What do I mean by converting? I mean converting browsers into buyers.
A conversion is when someone looking at your offerings decides to take the action you want them to take, i.e. making a purchase or providing you with their contact information. On a website, the conversion rate is the percentage of visitors who make a purchase or give you their e-mail address.
When you know what your conversion rate is and what the average value of a conversion is, you can calculate return on investment, ROI, very accurately. When you know your ROI you can make the most informed and profitable decisions about the allocation of your marketing budget. The higher your conversion rate the greater your ROI.
Next month I’ll get into measuring conversion rates, and I’ll have a special offer for newsletter subscribers who want some help getting a system in place to provide these metrics. Now, I want to tell you about how to increase that conversion rate.
The most effective, simple way of conversion optimization is to simply put yourself in the shoes of your customers, clients or donors. Walk through the process you expect them to use when they do business with you. This could mean walking into your store and trying to see it as a customer would. If you do e-commerce then you need to go to your website, browse a bit and make a purchase.
Every business transaction follows this model: Visit, Obstacle, Goal. You have visitors and you have a goal you want them to perform. In between is what keeps them from converting, obstacles.
What obstacles do your put between your visitors and them taking your desired action? Obviously, some obstacles can’t be removed, like having to reach for their wallet. If they have to fill out a form on your website then too many fields to fill out can be an unnecessary obstacle. Every click and every keystroke a visitor makes is an obstacle. Try to make your website require as little clicking and typing as possible to carry out a transaction.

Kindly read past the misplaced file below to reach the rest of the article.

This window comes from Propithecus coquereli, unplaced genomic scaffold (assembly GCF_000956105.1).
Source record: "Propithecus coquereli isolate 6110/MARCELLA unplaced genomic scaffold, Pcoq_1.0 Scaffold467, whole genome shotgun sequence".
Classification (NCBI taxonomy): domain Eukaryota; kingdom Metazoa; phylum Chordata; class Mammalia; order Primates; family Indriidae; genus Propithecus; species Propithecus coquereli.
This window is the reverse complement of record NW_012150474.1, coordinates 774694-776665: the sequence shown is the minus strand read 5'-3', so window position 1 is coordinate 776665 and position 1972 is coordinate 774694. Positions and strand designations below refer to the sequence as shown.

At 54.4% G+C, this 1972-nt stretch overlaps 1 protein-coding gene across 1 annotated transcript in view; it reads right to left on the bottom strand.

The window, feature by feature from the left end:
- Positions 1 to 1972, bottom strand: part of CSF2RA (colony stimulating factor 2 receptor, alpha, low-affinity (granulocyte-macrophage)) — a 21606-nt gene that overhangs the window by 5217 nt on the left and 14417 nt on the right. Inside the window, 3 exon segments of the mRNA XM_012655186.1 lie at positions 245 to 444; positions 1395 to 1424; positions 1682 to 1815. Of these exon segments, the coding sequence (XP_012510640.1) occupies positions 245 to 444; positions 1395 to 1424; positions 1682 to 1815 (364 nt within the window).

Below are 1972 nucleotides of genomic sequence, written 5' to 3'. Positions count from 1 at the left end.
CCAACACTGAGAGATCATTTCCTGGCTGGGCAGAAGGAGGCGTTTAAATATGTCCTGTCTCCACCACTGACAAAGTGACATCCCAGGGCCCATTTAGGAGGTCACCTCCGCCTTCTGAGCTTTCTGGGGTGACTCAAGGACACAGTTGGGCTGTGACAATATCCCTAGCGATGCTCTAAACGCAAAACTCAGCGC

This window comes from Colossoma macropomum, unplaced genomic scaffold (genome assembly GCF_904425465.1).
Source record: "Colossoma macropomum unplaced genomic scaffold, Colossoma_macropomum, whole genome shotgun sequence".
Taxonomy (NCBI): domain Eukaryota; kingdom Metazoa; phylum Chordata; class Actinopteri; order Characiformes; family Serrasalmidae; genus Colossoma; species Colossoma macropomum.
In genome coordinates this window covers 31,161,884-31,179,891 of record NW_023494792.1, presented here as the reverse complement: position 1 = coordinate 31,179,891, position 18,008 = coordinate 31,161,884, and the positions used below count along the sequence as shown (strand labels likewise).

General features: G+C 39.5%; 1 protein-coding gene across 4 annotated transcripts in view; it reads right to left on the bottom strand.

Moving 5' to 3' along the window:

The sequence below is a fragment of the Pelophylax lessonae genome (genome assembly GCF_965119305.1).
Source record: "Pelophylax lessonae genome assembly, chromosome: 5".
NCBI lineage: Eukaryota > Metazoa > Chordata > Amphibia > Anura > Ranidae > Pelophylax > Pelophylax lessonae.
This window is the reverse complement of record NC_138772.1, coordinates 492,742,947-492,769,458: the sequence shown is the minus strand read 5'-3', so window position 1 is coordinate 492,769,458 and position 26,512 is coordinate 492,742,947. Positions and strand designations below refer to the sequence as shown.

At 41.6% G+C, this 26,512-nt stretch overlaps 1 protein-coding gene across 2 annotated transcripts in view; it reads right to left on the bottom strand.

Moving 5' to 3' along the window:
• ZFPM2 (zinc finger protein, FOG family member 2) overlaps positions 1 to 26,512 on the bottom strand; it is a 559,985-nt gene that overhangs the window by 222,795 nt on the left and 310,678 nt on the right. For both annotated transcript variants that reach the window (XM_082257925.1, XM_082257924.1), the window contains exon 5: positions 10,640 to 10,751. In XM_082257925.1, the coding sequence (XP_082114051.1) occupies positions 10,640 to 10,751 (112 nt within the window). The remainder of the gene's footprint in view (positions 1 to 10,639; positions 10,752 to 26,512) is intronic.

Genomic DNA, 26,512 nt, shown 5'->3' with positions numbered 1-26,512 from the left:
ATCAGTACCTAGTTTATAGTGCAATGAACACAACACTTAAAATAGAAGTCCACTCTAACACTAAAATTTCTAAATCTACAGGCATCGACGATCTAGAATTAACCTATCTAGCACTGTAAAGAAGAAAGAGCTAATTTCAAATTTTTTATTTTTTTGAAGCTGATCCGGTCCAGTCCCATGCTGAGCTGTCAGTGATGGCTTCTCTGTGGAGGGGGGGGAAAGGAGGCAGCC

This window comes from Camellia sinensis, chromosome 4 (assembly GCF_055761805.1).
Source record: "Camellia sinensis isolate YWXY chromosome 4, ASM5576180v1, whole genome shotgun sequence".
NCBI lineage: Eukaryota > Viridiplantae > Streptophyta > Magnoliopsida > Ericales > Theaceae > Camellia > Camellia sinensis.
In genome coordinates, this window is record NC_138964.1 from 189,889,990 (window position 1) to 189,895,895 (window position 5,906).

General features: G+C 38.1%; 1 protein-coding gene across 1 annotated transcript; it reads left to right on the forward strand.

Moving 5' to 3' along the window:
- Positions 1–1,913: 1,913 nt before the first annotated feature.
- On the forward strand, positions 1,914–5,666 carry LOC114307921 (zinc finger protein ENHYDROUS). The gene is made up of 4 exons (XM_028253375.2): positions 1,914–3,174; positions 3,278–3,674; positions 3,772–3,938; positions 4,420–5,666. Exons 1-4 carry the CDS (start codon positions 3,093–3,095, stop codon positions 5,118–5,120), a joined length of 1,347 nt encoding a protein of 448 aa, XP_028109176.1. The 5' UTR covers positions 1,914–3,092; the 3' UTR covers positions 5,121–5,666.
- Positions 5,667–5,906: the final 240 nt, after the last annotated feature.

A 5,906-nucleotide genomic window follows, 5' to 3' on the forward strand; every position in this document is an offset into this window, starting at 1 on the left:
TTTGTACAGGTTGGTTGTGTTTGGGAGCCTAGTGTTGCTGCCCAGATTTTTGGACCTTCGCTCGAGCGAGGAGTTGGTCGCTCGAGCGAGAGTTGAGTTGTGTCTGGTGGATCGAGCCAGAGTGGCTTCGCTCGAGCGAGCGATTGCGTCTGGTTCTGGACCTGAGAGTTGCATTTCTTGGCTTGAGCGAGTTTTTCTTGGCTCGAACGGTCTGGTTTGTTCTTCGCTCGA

In a store there are many possible obstacles. The organization of your products might create obstacles. If people can’t find what they need quickly they’re less likely to follow through with a purchase. Your employees might seem disinterested, unhelpful, or even rude. Poor people create obstacles not just to making a purchase, but to feeling comfortable in a store.
Service providers often create a big obstacle with their price tag. It’s a lot of money to agree to up front. So, many of us change the goal. Instead of going for the sale right off the bat we offer a free consultation or free estimate. This gives us an opportunity to chip away at the price-tag-obstacle before the client has to face that decision. Plus, a no-risk goal will always convert better than a goal with a price tag.
Improving your conversion rate is the the process of making it easier to do business with you. There are more rigorous methods of going about it, such as split-testing, but I bet you can figure out some ways to improve just by putting yourself in your customers’ shoes.
Don’t miss the follow-up to this post, Conversion Tracking You Can Do Yourself, Cheap.
This post first appeared in my e-mail newsletter.